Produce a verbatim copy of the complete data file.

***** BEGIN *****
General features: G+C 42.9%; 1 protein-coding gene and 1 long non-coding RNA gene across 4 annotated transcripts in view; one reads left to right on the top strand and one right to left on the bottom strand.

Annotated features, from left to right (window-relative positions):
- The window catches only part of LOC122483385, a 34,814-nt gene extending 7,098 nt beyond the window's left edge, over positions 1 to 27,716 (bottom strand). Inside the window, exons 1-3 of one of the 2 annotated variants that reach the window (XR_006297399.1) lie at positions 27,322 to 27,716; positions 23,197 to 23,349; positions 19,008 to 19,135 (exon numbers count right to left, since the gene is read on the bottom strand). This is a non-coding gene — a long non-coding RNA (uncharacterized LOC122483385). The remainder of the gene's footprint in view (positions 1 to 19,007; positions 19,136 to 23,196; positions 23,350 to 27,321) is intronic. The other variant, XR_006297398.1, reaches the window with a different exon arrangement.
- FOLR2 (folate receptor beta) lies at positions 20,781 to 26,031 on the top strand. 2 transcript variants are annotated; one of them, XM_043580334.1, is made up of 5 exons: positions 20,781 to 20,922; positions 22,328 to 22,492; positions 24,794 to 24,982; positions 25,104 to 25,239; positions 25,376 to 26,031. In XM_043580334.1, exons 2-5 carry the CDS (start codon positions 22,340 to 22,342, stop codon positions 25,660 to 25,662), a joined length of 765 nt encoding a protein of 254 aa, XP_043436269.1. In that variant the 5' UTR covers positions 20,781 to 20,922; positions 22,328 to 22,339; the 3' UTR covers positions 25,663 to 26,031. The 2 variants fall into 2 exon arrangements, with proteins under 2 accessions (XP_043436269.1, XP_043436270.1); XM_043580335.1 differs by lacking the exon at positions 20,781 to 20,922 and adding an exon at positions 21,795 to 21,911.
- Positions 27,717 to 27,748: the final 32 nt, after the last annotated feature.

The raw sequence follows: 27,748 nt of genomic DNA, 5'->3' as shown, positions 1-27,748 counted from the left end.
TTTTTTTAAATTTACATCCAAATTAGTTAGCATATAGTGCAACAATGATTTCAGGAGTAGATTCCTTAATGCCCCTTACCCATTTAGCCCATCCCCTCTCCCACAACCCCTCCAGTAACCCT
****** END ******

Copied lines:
General features: G+C 42.9%; 1 protein-coding gene and 1 long non-coding RNA gene across 4 annotated transcripts in view; one reads left to right on the top strand and one right to left on the bottom strand.

Annotated features, from left to right (window-relative positions):
- The window catches only part of LOC122483385, a 34,814-nt gene extending 7,098 nt beyond the window's left edge, over positions 1 to 27,716 (bottom strand). Inside the window, exons 1-3 of one of the 2 annotated variants that reach the window (XR_006297399.1) lie at positions 27,322 to 27,716; positions 23,197 to 23,349; positions 19,008 to 19,135 (exon numbers count right to left, since the gene is read on the bottom strand). This is a non-coding gene — a long non-coding RNA (uncharacterized LOC122483385). The remainder of the gene's footprint in view (positions 1 to 19,007; positions 19,136 to 23,196; positions 23,350 to 27,321) is intronic. The other variant, XR_006297398.1, reaches the window with a different exon arrangement.
- FOLR2 (folate receptor beta) lies at positions 20,781 to 26,031 on the top strand. 2 transcript variants are annotated; one of them, XM_043580334.1, is made up of 5 exons: positions 20,781 to 20,922; positions 22,328 to 22,492; positions 24,794 to 24,982; positions 25,104 to 25,239; positions 25,376 to 26,031. In XM_043580334.1, exons 2-5 carry the CDS (start codon positions 22,340 to 22,342, stop codon positions 25,660 to 25,662), a joined length of 765 nt encoding a protein of 254 aa, XP_043436269.1. In that variant the 5' UTR covers positions 20,781 to 20,922; positions 22,328 to 22,339; the 3' UTR covers positions 25,663 to 26,031. The 2 variants fall into 2 exon arrangements, with proteins under 2 accessions (XP_043436269.1, XP_043436270.1); XM_043580335.1 differs by lacking the exon at positions 20,781 to 20,922 and adding an exon at positions 21,795 to 21,911.
- Positions 27,717 to 27,748: the final 32 nt, after the last annotated feature.

The raw sequence follows: 27,748 nt of genomic DNA, 5'->3' as shown, positions 1-27,748 counted from the left end.
TTTTTTTAAATTTACATCCAAATTAGTTAGCATATAGTGCAACAATGATTTCAGGAGTAGATTCCTTAATGCCCCTTACCCATTTAGCCCATCCCCTCTCCCACAACCCCTCCAGTAACCCT